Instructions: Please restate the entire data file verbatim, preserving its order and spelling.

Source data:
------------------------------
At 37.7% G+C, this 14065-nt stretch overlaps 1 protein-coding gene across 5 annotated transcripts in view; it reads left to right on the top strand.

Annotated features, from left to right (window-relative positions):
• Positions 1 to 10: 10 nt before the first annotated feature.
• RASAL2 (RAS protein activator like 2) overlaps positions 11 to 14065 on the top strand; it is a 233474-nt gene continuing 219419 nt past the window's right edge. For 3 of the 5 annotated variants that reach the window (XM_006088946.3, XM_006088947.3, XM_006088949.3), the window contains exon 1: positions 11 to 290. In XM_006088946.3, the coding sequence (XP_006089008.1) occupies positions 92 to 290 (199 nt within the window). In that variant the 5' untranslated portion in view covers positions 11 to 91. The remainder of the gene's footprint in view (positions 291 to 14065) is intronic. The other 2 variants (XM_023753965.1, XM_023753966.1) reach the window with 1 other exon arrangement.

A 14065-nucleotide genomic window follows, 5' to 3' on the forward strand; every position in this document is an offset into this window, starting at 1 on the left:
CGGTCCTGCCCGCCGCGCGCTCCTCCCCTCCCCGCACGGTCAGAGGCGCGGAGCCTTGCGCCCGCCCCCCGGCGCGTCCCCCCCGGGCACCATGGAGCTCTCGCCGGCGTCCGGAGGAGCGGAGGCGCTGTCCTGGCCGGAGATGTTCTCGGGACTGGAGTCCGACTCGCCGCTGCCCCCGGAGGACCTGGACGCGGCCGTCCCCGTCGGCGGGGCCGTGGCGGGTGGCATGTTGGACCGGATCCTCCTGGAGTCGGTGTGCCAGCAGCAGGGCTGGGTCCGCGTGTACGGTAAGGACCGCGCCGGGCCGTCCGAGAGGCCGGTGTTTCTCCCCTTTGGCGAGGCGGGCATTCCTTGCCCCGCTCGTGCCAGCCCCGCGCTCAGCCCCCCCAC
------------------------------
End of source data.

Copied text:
At 37.7% G+C, this 14065-nt stretch overlaps 1 protein-coding gene across 5 annotated transcripts in view; it reads left to right on the top strand.

Annotated features, from left to right (window-relative positions):
• Positions 1 to 10: 10 nt before the first annotated feature.
• RASAL2 (RAS protein activator like 2) overlaps positions 11 to 14065 on the top strand; it is a 233474-nt gene continuing 219419 nt past the window's right edge. For 3 of the 5 annotated variants that reach the window (XM_006088946.3, XM_006088947.3, XM_006088949.3), the window contains exon 1: positions 11 to 290. In XM_006088946.3, the coding sequence (XP_006089008.1) occupies positions 92 to 290 (199 nt within the window). In that variant the 5' untranslated portion in view covers positions 11 to 91. The remainder of the gene's footprint in view (positions 291 to 14065) is intronic. The other 2 variants (XM_023753965.1, XM_023753966.1) reach the window with 1 other exon arrangement.

A 14065-nucleotide genomic window follows, 5' to 3' on the forward strand; every position in this document is an offset into this window, starting at 1 on the left:
CGGTCCTGCCCGCCGCGCGCTCCTCCCCTCCCCGCACGGTCAGAGGCGCGGAGCCTTGCGCCCGCCCCCCGGCGCGTCCCCCCCGGGCACCATGGAGCTCTCGCCGGCGTCCGGAGGAGCGGAGGCGCTGTCCTGGCCGGAGATGTTCTCGGGACTGGAGTCCGACTCGCCGCTGCCCCCGGAGGACCTGGACGCGGCCGTCCCCGTCGGCGGGGCCGTGGCGGGTGGCATGTTGGACCGGATCCTCCTGGAGTCGGTGTGCCAGCAGCAGGGCTGGGTCCGCGTGTACGGTAAGGACCGCGCCGGGCCGTCCGAGAGGCCGGTGTTTCTCCCCTTTGGCGAGGCGGGCATTCCTTGCCCCGCTCGTGCCAGCCCCGCGCTCAGCCCCCCCAC